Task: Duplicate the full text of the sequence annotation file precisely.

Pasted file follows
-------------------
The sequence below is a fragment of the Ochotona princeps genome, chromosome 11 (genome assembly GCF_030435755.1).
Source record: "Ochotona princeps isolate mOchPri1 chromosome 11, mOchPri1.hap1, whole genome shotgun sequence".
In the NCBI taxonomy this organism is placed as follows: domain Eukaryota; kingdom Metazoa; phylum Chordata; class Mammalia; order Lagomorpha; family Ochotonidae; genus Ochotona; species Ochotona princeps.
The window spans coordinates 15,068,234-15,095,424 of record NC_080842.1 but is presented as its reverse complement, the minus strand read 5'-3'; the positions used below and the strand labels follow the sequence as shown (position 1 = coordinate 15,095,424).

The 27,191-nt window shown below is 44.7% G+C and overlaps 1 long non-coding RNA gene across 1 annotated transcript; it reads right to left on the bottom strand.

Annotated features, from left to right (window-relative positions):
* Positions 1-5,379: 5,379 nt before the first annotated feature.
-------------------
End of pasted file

The sequence below is a fragment of the Ochotona princeps genome, chromosome 11 (genome assembly GCF_030435755.1).
Source record: "Ochotona princeps isolate mOchPri1 chromosome 11, mOchPri1.hap1, whole genome shotgun sequence".
In the NCBI taxonomy this organism is placed as follows: domain Eukaryota; kingdom Metazoa; phylum Chordata; class Mammalia; order Lagomorpha; family Ochotonidae; genus Ochotona; species Ochotona princeps.
The window spans coordinates 15,068,234-15,095,424 of record NC_080842.1 but is presented as its reverse complement, the minus strand read 5'-3'; the positions used below and the strand labels follow the sequence as shown (position 1 = coordinate 15,095,424).

The 27,191-nt window shown below is 44.7% G+C and overlaps 1 long non-coding RNA gene across 1 annotated transcript; it reads right to left on the bottom strand.

Annotated features, from left to right (window-relative positions):
* Positions 1-5,379: 5,379 nt before the first annotated feature.